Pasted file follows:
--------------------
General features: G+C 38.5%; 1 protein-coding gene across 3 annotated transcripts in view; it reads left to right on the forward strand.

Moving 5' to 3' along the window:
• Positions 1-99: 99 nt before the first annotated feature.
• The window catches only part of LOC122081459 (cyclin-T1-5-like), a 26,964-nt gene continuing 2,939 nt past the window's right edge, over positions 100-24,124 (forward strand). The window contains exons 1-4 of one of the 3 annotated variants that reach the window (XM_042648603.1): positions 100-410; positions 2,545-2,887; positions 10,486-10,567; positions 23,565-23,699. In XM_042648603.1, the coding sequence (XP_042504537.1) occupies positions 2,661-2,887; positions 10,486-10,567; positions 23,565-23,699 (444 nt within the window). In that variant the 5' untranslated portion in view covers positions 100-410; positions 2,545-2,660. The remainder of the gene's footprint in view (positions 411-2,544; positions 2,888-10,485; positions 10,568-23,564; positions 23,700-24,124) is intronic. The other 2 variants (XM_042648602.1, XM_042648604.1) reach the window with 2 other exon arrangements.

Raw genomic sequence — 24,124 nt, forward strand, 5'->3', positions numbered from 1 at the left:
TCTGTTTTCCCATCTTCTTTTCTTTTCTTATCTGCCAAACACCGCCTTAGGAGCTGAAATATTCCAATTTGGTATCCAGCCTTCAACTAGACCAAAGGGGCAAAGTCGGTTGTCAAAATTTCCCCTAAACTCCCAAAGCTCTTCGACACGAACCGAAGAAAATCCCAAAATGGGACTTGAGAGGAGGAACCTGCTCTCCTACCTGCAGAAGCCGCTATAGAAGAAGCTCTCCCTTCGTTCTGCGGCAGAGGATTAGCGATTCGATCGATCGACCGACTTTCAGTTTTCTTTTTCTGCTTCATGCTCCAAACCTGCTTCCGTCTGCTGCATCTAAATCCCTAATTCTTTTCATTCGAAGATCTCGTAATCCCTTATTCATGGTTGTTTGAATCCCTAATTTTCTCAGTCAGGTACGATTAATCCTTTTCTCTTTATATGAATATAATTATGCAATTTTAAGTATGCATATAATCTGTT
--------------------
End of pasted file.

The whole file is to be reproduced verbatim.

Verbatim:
General features: G+C 38.5%; 1 protein-coding gene across 3 annotated transcripts in view; it reads left to right on the forward strand.

Moving 5' to 3' along the window:
• Positions 1-99: 99 nt before the first annotated feature.
• The window catches only part of LOC122081459 (cyclin-T1-5-like), a 26,964-nt gene continuing 2,939 nt past the window's right edge, over positions 100-24,124 (forward strand). The window contains exons 1-4 of one of the 3 annotated variants that reach the window (XM_042648603.1): positions 100-410; positions 2,545-2,887; positions 10,486-10,567; positions 23,565-23,699. In XM_042648603.1, the coding sequence (XP_042504537.1) occupies positions 2,661-2,887; positions 10,486-10,567; positions 23,565-23,699 (444 nt within the window). In that variant the 5' untranslated portion in view covers positions 100-410; positions 2,545-2,660. The remainder of the gene's footprint in view (positions 411-2,544; positions 2,888-10,485; positions 10,568-23,564; positions 23,700-24,124) is intronic. The other 2 variants (XM_042648602.1, XM_042648604.1) reach the window with 2 other exon arrangements.

Raw genomic sequence — 24,124 nt, forward strand, 5'->3', positions numbered from 1 at the left:
TCTGTTTTCCCATCTTCTTTTCTTTTCTTATCTGCCAAACACCGCCTTAGGAGCTGAAATATTCCAATTTGGTATCCAGCCTTCAACTAGACCAAAGGGGCAAAGTCGGTTGTCAAAATTTCCCCTAAACTCCCAAAGCTCTTCGACACGAACCGAAGAAAATCCCAAAATGGGACTTGAGAGGAGGAACCTGCTCTCCTACCTGCAGAAGCCGCTATAGAAGAAGCTCTCCCTTCGTTCTGCGGCAGAGGATTAGCGATTCGATCGATCGACCGACTTTCAGTTTTCTTTTTCTGCTTCATGCTCCAAACCTGCTTCCGTCTGCTGCATCTAAATCCCTAATTCTTTTCATTCGAAGATCTCGTAATCCCTTATTCATGGTTGTTTGAATCCCTAATTTTCTCAGTCAGGTACGATTAATCCTTTTCTCTTTATATGAATATAATTATGCAATTTTAAGTATGCATATAATCTGTT